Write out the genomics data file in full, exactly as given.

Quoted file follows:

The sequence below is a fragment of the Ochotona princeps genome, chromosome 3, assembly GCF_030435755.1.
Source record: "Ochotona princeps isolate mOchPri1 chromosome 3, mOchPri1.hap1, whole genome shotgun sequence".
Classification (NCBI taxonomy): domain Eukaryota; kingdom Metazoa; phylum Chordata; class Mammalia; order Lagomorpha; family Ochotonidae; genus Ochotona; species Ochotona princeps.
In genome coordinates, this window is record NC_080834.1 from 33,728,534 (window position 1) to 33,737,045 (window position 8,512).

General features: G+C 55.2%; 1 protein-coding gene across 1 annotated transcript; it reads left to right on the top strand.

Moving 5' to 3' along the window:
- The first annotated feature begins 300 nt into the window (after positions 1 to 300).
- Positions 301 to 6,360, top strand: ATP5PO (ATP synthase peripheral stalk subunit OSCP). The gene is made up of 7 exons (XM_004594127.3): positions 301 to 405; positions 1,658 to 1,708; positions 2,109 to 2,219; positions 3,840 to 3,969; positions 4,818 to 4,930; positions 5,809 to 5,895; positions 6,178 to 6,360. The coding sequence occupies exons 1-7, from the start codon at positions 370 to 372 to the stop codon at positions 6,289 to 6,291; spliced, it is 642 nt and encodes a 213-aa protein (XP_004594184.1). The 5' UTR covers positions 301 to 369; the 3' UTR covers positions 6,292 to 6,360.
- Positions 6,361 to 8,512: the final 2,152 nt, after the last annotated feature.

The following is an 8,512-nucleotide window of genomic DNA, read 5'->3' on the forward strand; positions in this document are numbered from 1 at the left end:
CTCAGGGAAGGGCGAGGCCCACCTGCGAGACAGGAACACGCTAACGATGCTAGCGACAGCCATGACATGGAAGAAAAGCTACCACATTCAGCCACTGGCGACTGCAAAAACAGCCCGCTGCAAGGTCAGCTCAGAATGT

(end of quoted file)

The sequence below is a fragment of the Ochotona princeps genome, chromosome 3, assembly GCF_030435755.1.
Source record: "Ochotona princeps isolate mOchPri1 chromosome 3, mOchPri1.hap1, whole genome shotgun sequence".
Classification (NCBI taxonomy): domain Eukaryota; kingdom Metazoa; phylum Chordata; class Mammalia; order Lagomorpha; family Ochotonidae; genus Ochotona; species Ochotona princeps.
In genome coordinates, this window is record NC_080834.1 from 33,728,534 (window position 1) to 33,737,045 (window position 8,512).

General features: G+C 55.2%; 1 protein-coding gene across 1 annotated transcript; it reads left to right on the top strand.

Moving 5' to 3' along the window:
- The first annotated feature begins 300 nt into the window (after positions 1 to 300).
- Positions 301 to 6,360, top strand: ATP5PO (ATP synthase peripheral stalk subunit OSCP). The gene is made up of 7 exons (XM_004594127.3): positions 301 to 405; positions 1,658 to 1,708; positions 2,109 to 2,219; positions 3,840 to 3,969; positions 4,818 to 4,930; positions 5,809 to 5,895; positions 6,178 to 6,360. The coding sequence occupies exons 1-7, from the start codon at positions 370 to 372 to the stop codon at positions 6,289 to 6,291; spliced, it is 642 nt and encodes a 213-aa protein (XP_004594184.1). The 5' UTR covers positions 301 to 369; the 3' UTR covers positions 6,292 to 6,360.
- Positions 6,361 to 8,512: the final 2,152 nt, after the last annotated feature.

The following is an 8,512-nucleotide window of genomic DNA, read 5'->3' on the forward strand; positions in this document are numbered from 1 at the left end:
CTCAGGGAAGGGCGAGGCCCACCTGCGAGACAGGAACACGCTAACGATGCTAGCGACAGCCATGACATGGAAGAAAAGCTACCACATTCAGCCACTGGCGACTGCAAAAACAGCCCGCTGCAAGGTCAGCTCAGAATGT